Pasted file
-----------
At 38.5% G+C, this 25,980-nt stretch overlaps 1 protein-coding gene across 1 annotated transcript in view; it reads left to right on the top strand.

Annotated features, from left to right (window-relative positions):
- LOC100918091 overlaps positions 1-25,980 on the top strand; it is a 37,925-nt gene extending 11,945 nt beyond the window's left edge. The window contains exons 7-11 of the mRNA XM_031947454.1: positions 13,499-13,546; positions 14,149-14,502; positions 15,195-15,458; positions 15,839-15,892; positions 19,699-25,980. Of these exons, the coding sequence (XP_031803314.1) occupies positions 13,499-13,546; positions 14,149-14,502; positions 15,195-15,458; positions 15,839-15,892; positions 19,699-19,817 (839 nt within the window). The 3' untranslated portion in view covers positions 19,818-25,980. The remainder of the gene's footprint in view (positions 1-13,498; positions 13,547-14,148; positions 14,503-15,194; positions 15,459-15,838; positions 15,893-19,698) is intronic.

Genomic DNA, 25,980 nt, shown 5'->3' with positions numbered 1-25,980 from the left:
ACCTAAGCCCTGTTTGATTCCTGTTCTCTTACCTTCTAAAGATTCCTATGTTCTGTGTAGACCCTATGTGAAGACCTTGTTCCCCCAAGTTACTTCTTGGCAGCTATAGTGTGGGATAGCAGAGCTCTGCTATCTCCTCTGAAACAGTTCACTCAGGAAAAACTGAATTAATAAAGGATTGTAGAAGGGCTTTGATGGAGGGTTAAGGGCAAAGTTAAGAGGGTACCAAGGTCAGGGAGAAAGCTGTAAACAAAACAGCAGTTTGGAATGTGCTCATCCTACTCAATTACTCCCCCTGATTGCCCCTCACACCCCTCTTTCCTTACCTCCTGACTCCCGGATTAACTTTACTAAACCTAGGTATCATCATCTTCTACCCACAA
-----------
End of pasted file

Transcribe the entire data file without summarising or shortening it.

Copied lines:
At 38.5% G+C, this 25,980-nt stretch overlaps 1 protein-coding gene across 1 annotated transcript in view; it reads left to right on the top strand.

Annotated features, from left to right (window-relative positions):
- LOC100918091 overlaps positions 1-25,980 on the top strand; it is a 37,925-nt gene extending 11,945 nt beyond the window's left edge. The window contains exons 7-11 of the mRNA XM_031947454.1: positions 13,499-13,546; positions 14,149-14,502; positions 15,195-15,458; positions 15,839-15,892; positions 19,699-25,980. Of these exons, the coding sequence (XP_031803314.1) occupies positions 13,499-13,546; positions 14,149-14,502; positions 15,195-15,458; positions 15,839-15,892; positions 19,699-19,817 (839 nt within the window). The 3' untranslated portion in view covers positions 19,818-25,980. The remainder of the gene's footprint in view (positions 1-13,498; positions 13,547-14,148; positions 14,503-15,194; positions 15,459-15,838; positions 15,893-19,698) is intronic.

Genomic DNA, 25,980 nt, shown 5'->3' with positions numbered 1-25,980 from the left:
ACCTAAGCCCTGTTTGATTCCTGTTCTCTTACCTTCTAAAGATTCCTATGTTCTGTGTAGACCCTATGTGAAGACCTTGTTCCCCCAAGTTACTTCTTGGCAGCTATAGTGTGGGATAGCAGAGCTCTGCTATCTCCTCTGAAACAGTTCACTCAGGAAAAACTGAATTAATAAAGGATTGTAGAAGGGCTTTGATGGAGGGTTAAGGGCAAAGTTAAGAGGGTACCAAGGTCAGGGAGAAAGCTGTAAACAAAACAGCAGTTTGGAATGTGCTCATCCTACTCAATTACTCCCCCTGATTGCCCCTCACACCCCTCTTTCCTTACCTCCTGACTCCCGGATTAACTTTACTAAACCTAGGTATCATCATCTTCTACCCACAA